Movie Review: Mama (2013)

‘Mama’ scares: Supernatural drama ‘calm, creepy, dramatic,’ 77%

Todd Miller | Writer

In only watching the trailer for “Mama,” I expected the film to be an hour and a half of horror clichés, one after another.
However, “Mama” is also produced by the same man who directed and produced “Pan’s Labrynth,” so I was willing to give it a shot. I was glad to find that the film held a pleasant surprise.
The movie starts with two little girls being taken to the woods by their father, where he intends to kill them and himself. But their father suddenly goes missing, and the girls are left alone in the woods for five years. After they’re found, however, they say they had been cared for by someone they call “Mama.” The girls are taken in by their uncle Lucas (Nikolaj Coster-Waldau), but something seems to have followed them from that cabin by the lake.

Jessica Chastian, Isabelle Nelisse and Megan Carpenter in "Mama" (Universal).

Jessica Chastian, Isabelle Nelisse and Megan Carpenter in “Mama” (Universal).

The first half of the movie starts with all the expectations of a cliché horror. There’s great use of darkness, occasional jump-scares to keep the audience on edge, the use of held violin chords and the use of old and creepy imagery. It all comes together as overly done and boring.
Honestly, “Mama” is more like a supernatural drama dressed up as a horror, rather than a straight-up horror movie, and that helped make it a lot more enjoyable, despite it making use of the tired, old, horror tropes.
I also must compliment a lot of the acting. Much of it was well done, but I need to make special mention of the child actresses for the characters Victoria (Megan Charpentier) and Lilly (Isabelle Nélisse). The girls played two similar, but distinct characters (very well written, I should add), and both dperformed ably, for such young actresses. Because of their situation, Lilly was meant to be animalistic and antisocial, and the young Nélisse did a fantastic job conveying this. At the same time, Victoria was meant to be more thoughtful and dramatic, and Charpentier could convey the character marvelously.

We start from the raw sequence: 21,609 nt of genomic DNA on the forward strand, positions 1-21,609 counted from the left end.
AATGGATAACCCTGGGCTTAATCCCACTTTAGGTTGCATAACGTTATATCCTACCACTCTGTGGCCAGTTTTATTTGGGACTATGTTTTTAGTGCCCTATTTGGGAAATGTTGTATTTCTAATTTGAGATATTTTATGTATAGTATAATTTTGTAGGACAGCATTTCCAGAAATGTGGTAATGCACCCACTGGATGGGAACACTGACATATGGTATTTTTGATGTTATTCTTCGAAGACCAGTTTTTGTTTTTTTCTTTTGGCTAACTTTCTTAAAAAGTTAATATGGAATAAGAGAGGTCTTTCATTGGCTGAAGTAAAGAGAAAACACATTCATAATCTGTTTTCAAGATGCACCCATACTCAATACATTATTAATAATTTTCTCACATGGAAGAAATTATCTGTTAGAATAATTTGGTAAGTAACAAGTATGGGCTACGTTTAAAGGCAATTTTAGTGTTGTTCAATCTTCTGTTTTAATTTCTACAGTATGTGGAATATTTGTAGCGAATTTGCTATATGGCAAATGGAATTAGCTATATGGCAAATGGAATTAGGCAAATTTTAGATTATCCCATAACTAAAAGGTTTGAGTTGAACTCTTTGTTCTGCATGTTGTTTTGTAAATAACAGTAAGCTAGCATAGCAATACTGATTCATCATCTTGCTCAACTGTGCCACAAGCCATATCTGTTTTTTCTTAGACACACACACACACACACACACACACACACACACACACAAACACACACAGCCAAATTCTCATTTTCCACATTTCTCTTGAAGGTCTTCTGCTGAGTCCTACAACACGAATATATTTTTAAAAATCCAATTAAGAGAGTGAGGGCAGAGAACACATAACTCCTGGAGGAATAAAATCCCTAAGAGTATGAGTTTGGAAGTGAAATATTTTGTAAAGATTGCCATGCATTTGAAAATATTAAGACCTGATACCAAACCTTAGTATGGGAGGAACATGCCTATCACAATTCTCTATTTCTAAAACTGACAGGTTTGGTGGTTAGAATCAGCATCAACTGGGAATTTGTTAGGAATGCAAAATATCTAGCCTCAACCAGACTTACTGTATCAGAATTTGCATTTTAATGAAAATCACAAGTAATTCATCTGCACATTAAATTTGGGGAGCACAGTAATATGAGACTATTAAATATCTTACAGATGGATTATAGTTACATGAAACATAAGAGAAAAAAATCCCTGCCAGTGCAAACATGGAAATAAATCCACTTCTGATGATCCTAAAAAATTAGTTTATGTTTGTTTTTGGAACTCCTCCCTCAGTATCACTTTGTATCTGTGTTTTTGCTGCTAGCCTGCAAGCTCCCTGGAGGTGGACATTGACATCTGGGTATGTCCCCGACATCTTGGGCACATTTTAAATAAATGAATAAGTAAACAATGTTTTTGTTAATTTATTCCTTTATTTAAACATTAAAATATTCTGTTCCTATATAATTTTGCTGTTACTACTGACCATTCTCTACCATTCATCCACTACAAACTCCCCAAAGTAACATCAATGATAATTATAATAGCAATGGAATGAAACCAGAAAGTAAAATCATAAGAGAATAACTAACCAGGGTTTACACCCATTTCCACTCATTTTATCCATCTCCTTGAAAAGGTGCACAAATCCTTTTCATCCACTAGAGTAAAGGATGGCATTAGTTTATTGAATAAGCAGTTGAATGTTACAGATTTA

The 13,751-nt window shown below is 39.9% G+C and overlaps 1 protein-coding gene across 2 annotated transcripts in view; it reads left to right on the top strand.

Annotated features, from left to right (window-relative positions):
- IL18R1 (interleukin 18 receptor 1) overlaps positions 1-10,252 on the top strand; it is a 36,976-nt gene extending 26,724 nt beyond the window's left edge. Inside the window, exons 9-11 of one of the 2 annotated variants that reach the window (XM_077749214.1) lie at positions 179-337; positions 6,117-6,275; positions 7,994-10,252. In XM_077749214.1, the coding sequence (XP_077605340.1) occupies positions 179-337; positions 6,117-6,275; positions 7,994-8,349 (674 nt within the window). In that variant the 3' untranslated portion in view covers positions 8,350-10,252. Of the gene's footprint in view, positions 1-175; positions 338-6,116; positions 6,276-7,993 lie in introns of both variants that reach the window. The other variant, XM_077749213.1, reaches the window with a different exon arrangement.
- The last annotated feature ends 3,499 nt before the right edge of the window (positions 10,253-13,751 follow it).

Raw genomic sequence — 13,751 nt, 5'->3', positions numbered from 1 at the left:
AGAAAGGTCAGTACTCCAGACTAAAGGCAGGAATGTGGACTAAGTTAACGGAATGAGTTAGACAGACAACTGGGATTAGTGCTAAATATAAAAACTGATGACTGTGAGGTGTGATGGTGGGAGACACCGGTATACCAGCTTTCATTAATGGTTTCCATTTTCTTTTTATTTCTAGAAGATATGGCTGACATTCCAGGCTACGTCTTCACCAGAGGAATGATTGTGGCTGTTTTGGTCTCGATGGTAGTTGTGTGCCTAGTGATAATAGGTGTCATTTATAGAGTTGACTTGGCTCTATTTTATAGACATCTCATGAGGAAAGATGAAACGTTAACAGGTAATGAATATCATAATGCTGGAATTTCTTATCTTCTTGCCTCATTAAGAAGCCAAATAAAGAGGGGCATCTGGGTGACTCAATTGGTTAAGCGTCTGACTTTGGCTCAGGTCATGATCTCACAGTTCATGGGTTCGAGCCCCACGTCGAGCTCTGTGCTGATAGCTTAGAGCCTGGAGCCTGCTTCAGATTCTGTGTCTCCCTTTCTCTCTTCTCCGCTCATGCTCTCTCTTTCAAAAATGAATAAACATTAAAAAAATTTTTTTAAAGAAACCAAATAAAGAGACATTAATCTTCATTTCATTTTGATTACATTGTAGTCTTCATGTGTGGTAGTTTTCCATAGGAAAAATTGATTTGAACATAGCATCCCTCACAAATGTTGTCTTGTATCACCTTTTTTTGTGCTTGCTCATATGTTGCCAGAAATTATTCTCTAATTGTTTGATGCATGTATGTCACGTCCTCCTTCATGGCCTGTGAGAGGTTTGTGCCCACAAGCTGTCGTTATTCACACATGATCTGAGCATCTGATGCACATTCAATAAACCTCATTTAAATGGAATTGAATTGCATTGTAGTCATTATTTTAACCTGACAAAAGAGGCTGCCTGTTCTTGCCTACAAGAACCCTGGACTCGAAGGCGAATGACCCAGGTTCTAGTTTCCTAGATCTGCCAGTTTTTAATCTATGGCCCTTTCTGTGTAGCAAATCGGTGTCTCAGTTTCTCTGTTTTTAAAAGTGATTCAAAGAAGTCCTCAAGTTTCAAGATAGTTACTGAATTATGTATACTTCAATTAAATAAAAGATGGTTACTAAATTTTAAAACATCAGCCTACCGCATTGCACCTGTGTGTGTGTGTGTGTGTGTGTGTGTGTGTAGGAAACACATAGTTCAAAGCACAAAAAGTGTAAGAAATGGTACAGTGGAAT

The graphical effects, where they existed, were nicely done. This is primarily to do with Mama (Javier Botet) herself. She was created to look something like a human crossed with a wisp of smoke and a puppet. The effect comes across as enchanting, but extremely creepy, which fits Mama’s role perfectly.
The score is worth mentioning as well. Although the horror-norm of music existed (the long-held creepy violin chords), “Mama” also gave its audience something of a treat. Mama has a lullaby for the girls, which they also sing, but this leitmotif also starts appearing in the movie’s score in the latter-part of the film, and it is rescored to constantly fit the appropriate mood: calm, creepy, dramatic, scary, ect., but always associated with Mama and the girls.
In all, “Mama” does still show the tired clichés of a horror film, but also presents a lot of its own great material. While horror fans should be able to enjoy the movie, non-horror fans may also enjoy it if they like an intriguing ghost story.

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